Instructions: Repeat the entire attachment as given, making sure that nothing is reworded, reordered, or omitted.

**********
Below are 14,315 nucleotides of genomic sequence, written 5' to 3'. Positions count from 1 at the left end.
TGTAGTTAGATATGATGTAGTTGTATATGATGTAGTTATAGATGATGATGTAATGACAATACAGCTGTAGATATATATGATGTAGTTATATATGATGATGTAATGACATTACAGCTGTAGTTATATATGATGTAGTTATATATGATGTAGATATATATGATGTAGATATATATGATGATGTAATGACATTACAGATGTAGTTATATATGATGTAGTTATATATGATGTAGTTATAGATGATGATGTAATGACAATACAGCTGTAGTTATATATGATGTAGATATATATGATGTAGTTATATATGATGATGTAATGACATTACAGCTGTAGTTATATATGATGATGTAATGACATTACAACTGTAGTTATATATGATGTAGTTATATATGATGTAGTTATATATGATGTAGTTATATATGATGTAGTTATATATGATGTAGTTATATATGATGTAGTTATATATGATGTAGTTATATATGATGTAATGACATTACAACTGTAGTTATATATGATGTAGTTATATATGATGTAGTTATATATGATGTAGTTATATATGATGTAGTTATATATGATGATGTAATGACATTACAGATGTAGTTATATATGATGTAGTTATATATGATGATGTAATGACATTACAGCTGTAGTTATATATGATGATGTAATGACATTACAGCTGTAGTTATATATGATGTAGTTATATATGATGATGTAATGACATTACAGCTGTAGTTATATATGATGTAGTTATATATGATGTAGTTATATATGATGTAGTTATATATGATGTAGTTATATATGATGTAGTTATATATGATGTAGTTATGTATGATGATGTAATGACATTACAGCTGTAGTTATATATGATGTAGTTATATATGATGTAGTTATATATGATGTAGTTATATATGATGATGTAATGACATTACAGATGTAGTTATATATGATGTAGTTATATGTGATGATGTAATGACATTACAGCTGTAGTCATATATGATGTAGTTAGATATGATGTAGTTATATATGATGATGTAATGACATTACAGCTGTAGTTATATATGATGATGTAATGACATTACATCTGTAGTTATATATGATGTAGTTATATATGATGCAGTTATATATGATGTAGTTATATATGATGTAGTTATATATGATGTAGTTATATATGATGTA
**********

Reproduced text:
Below are 14,315 nucleotides of genomic sequence, written 5' to 3'. Positions count from 1 at the left end.
TGTAGTTAGATATGATGTAGTTGTATATGATGTAGTTATAGATGATGATGTAATGACAATACAGCTGTAGATATATATGATGTAGTTATATATGATGATGTAATGACATTACAGCTGTAGTTATATATGATGTAGTTATATATGATGTAGATATATATGATGTAGATATATATGATGATGTAATGACATTACAGATGTAGTTATATATGATGTAGTTATATATGATGTAGTTATAGATGATGATGTAATGACAATACAGCTGTAGTTATATATGATGTAGATATATATGATGTAGTTATATATGATGATGTAATGACATTACAGCTGTAGTTATATATGATGATGTAATGACATTACAACTGTAGTTATATATGATGTAGTTATATATGATGTAGTTATATATGATGTAGTTATATATGATGTAGTTATATATGATGTAGTTATATATGATGTAGTTATATATGATGTAGTTATATATGATGTAATGACATTACAACTGTAGTTATATATGATGTAGTTATATATGATGTAGTTATATATGATGTAGTTATATATGATGTAGTTATATATGATGATGTAATGACATTACAGATGTAGTTATATATGATGTAGTTATATATGATGATGTAATGACATTACAGCTGTAGTTATATATGATGATGTAATGACATTACAGCTGTAGTTATATATGATGTAGTTATATATGATGATGTAATGACATTACAGCTGTAGTTATATATGATGTAGTTATATATGATGTAGTTATATATGATGTAGTTATATATGATGTAGTTATATATGATGTAGTTATATATGATGTAGTTATGTATGATGATGTAATGACATTACAGCTGTAGTTATATATGATGTAGTTATATATGATGTAGTTATATATGATGTAGTTATATATGATGATGTAATGACATTACAGATGTAGTTATATATGATGTAGTTATATGTGATGATGTAATGACATTACAGCTGTAGTCATATATGATGTAGTTAGATATGATGTAGTTATATATGATGATGTAATGACATTACAGCTGTAGTTATATATGATGATGTAATGACATTACATCTGTAGTTATATATGATGTAGTTATATATGATGCAGTTATATATGATGTAGTTATATATGATGTAGTTATATATGATGTAGTTATATATGATGTA